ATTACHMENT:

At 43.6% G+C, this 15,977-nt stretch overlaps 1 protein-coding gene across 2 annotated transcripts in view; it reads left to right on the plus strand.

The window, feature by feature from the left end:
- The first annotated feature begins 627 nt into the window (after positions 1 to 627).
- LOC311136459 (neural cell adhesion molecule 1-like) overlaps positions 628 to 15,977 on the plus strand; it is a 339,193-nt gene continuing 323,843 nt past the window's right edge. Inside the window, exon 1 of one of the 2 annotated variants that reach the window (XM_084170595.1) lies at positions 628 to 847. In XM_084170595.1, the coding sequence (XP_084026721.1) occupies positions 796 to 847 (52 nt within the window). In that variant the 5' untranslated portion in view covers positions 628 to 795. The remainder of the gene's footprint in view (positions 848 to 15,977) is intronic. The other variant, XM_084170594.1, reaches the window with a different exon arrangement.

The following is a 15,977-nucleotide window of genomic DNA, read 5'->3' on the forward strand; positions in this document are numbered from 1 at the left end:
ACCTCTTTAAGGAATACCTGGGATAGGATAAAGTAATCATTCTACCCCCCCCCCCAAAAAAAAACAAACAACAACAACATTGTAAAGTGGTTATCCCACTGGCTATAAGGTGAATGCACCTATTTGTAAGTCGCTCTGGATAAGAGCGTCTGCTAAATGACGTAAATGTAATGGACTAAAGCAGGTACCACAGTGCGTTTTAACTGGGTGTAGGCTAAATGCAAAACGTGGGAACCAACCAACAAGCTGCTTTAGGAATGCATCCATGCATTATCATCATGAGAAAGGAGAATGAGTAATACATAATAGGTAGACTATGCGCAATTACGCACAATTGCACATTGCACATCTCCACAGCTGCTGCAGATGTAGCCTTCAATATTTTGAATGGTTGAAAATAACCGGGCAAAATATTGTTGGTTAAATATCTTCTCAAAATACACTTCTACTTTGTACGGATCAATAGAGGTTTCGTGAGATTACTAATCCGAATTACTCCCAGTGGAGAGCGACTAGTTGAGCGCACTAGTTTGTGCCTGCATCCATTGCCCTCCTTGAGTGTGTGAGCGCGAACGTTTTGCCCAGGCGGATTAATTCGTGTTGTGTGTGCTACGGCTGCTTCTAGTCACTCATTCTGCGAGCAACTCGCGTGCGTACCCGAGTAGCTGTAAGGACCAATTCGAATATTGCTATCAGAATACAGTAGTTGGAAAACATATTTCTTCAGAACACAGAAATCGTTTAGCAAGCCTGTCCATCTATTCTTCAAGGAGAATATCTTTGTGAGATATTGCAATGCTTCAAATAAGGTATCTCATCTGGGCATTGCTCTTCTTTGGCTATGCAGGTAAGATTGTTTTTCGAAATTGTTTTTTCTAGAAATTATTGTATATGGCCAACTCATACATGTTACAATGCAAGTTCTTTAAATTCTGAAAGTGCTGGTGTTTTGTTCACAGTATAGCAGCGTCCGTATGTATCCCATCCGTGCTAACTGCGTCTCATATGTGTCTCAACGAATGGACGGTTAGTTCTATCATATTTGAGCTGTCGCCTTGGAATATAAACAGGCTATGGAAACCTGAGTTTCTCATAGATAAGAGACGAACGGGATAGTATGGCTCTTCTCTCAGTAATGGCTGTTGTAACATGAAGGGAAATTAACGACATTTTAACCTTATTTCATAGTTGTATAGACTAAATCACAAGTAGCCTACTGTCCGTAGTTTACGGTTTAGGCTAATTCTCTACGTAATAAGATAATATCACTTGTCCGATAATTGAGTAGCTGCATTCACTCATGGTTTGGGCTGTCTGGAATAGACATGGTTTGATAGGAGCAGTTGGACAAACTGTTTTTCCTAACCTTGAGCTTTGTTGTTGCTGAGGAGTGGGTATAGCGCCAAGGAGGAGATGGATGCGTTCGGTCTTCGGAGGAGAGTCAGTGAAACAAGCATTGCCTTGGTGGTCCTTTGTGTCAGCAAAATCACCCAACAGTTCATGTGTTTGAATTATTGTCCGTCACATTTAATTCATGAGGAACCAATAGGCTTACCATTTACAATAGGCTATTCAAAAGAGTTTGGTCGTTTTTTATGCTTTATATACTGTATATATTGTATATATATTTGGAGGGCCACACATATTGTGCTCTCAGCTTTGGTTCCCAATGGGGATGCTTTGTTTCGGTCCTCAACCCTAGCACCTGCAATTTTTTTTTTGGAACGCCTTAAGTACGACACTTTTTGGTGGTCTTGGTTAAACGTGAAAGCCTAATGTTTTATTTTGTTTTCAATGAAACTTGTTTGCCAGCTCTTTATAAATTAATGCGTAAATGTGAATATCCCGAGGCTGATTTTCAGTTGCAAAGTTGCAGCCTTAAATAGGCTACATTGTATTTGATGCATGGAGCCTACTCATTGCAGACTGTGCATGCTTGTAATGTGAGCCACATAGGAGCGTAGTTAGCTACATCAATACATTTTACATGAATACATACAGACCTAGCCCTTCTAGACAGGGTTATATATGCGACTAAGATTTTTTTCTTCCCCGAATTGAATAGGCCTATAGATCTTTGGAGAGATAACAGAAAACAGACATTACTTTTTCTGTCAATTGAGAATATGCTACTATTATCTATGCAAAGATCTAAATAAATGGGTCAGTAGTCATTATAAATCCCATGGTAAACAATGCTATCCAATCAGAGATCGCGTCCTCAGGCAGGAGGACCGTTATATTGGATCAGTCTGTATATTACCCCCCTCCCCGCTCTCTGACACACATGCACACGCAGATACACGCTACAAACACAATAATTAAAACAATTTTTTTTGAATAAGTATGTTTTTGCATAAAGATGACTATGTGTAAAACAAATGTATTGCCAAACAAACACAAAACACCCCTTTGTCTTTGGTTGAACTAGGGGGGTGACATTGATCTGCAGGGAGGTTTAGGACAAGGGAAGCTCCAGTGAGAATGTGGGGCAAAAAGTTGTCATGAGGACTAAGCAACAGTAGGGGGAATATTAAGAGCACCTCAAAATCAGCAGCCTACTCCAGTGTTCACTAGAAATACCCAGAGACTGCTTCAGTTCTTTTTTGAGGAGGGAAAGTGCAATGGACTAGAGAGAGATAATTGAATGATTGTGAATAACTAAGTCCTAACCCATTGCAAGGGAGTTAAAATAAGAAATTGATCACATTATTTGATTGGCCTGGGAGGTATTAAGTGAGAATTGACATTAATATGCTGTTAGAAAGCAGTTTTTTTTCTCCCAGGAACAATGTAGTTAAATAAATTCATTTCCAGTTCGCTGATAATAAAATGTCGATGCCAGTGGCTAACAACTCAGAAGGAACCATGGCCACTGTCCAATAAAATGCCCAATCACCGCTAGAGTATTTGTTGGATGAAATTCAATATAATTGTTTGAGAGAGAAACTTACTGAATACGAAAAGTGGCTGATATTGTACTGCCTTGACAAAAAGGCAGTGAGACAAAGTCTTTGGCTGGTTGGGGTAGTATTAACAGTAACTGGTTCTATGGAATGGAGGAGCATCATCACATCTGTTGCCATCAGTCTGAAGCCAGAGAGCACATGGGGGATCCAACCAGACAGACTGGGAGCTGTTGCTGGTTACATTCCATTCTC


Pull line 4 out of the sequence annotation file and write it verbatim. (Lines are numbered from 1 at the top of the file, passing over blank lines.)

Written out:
- LOC311136459 (neural cell adhesion molecule 1-like) overlaps positions 628 to 15,977 on the plus strand; it is a 339,193-nt gene continuing 323,843 nt past the window's right edge. Inside the window, exon 1 of one of the 2 annotated variants that reach the window (XM_084170595.1) lies at positions 628 to 847. In XM_084170595.1, the coding sequence (XP_084026721.1) occupies positions 796 to 847 (52 nt within the window). In that variant the 5' untranslated portion in view covers positions 628 to 795. The remainder of the gene's footprint in view (positions 848 to 15,977) is intronic. The other variant, XM_084170594.1, reaches the window with a different exon arrangement.